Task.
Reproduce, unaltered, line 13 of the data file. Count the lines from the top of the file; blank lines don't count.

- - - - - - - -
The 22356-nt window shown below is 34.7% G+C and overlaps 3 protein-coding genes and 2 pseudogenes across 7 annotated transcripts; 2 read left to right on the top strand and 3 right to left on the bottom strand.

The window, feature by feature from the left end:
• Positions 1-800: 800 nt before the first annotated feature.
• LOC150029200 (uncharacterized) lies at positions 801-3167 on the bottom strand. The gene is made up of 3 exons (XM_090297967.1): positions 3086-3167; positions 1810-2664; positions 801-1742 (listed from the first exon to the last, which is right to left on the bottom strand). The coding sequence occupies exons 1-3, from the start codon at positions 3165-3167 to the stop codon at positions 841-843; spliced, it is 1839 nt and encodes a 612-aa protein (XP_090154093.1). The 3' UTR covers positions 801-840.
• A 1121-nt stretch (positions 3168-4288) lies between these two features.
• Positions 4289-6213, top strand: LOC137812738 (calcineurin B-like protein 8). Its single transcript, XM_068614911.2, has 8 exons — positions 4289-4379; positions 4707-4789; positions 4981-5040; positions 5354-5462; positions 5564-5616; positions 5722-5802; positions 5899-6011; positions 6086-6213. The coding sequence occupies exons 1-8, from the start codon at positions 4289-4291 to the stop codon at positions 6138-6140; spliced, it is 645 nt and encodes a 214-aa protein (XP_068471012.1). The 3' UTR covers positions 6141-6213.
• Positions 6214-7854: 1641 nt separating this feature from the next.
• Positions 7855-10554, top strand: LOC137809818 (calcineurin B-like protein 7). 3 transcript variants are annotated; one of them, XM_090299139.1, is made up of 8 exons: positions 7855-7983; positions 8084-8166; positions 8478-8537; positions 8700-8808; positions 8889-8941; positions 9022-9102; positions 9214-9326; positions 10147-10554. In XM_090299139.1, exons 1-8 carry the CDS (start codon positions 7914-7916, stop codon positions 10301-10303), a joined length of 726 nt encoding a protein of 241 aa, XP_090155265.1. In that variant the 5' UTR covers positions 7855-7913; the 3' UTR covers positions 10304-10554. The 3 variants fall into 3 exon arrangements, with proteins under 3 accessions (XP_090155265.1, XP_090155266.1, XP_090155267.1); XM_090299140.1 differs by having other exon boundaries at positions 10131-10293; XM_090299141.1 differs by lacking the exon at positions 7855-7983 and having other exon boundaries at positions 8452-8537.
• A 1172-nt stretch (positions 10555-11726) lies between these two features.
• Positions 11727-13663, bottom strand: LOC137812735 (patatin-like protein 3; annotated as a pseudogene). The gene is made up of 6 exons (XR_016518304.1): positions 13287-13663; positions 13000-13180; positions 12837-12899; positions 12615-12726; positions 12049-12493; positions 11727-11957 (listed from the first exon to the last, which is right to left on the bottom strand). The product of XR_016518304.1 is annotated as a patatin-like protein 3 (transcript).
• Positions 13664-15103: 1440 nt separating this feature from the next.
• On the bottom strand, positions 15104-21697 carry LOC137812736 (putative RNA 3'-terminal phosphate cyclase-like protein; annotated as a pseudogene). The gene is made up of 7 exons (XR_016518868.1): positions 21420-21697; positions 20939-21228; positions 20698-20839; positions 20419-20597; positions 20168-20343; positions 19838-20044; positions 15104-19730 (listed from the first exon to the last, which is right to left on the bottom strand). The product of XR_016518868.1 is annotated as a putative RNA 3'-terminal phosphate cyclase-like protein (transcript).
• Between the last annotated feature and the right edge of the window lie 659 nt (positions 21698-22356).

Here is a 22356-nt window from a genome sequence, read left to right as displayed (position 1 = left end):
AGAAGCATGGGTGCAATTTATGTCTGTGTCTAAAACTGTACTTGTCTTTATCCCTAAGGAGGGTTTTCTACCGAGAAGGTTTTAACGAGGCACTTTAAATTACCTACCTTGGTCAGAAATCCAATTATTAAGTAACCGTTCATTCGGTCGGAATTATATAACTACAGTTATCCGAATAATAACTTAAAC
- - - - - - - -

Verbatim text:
• Between the last annotated feature and the right edge of the window lie 659 nt (positions 21698-22356).